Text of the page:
Pubdate: Sat, 22 Sep 2012
Source: Eastern Arizona Courier (AZ)
Copyright: 2012 Eastern Arizona Courier
Author: Jon Johnson

Medical Marijuana DUI's Still Hazy Area:


The Arizona Medical Marijuana Act allows state-issued cardholders to 
possess up to 2.5 ounces of cannabis every two weeks. Patients in the 
Gila Valley have their driving privileges revoked, however, over what 
appears to either be an issue of semantics or of government officials 
simply ignoring a law passed by the residents of Arizona because they 
do not agree with it.

The AMMA protects patients from discrimination regarding housing and 
employment. When it comes to driving with the metabolite in a 
person's system, however, local law enforcement will not apply the 
same rules as it does in regard to prescription medication and will 
issue a citation for DUI-drug even if there is no impairment to the 
driver, thus breaking the spirit of the new law.

Arizona is one of nine states that sanction drivers from operating a 
motorized vehicle if they have a detectable level of a controlled 
substance or its metabolites in their bodily fluids. According to the 
Arizona Revised Statute 28-1381, it is unlawful for a person to drive 
a vehicle while under the influence of any drug, or combination of 
liquor and/or drugs if the person is impaired to the slightest 
degree, or while there is any drug defined in section 13-3401 or its 
metabolite in the person's body. The list of drugs defined includes 
illicit and prescription-only drugs.

Law enforcement in the Gila Valley, including the Arizona Depart-ment 
of Public Safety, has chosen to ignore placing any medical value to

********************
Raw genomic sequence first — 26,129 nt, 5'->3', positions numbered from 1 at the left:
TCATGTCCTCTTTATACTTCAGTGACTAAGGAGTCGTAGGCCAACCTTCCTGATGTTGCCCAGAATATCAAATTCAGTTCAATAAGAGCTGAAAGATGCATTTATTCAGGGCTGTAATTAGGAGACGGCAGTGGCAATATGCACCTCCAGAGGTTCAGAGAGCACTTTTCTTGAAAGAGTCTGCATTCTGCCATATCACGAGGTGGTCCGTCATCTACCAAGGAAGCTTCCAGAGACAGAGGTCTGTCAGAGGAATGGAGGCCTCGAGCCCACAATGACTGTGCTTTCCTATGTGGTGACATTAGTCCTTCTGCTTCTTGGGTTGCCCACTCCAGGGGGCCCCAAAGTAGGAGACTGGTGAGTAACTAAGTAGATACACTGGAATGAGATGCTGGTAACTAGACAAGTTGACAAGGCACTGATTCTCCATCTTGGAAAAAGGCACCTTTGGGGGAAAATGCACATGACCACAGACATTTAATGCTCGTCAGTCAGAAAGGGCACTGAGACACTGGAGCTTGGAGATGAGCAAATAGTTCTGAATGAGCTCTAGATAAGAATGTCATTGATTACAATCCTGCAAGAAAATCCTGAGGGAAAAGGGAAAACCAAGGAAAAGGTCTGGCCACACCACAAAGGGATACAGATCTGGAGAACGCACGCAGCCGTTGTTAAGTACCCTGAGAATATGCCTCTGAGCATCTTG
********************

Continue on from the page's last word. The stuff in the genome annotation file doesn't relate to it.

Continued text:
cannabis and will issue a medical marijuana cardholder a DUI-drug 
citation simply upon admission of using the drug, no matter if the 
last time a person used it was more than a week ago and could not 
possibly be driving under its influence. "If they have marijuana in 
their system, they ought not to be driving," Graham County Sheriff 
P.J. Allred said.

The Graham County Attorney's office supports this stand because the 
patients receive their state-issued cards on the basis of a doctor's 
recommendation and not a prescription. Doctors can only recommend 
medical marijuana and not give a prescription because the federal 
government lists marijuana as a Schedule 1 drug with no accepted 
medical use. Because of the wording, Graham County prosecutors hold 
the opinion that it is a strict liability offense, which means if a 
person drives in the state of Arizona with a cannabis metabolite in 
his/her system, that individual has committed a DUI-drug offense 
regardless of whether the suspect has a medical marijuana card.

Persons holding a prescription for a drug, including powerful opiates 
like Oxycodone and morphine, are excluded from prosecution of a 
DUI-drug merely by having the drug or its metabolite in their system, 
and prosecutors must show impairment for a conviction. Local defense 
attorneys are of the opinion that the same law should apply to 
medical marijuana cardholders because the doctor is essentially 
prescribing them cannabis to use as medication even if they are bound 
by federal law to call it a recommendation. Defense attorneys argue 
that having a card is an affirmative defense, and the state would 
have to show that the drug actually impaired a suspect's driving.

As cases begin to be litigated through the system, it appears that 
the issue will have to be settled through the Court of Appeals and 
the Arizona Supreme Court. Until then, patients with medical 
marijuana cards take the risk of being arrested for a DUI-drug every 
time they operate a motor vehicle.
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MAP posted-by: Jay Bergstrom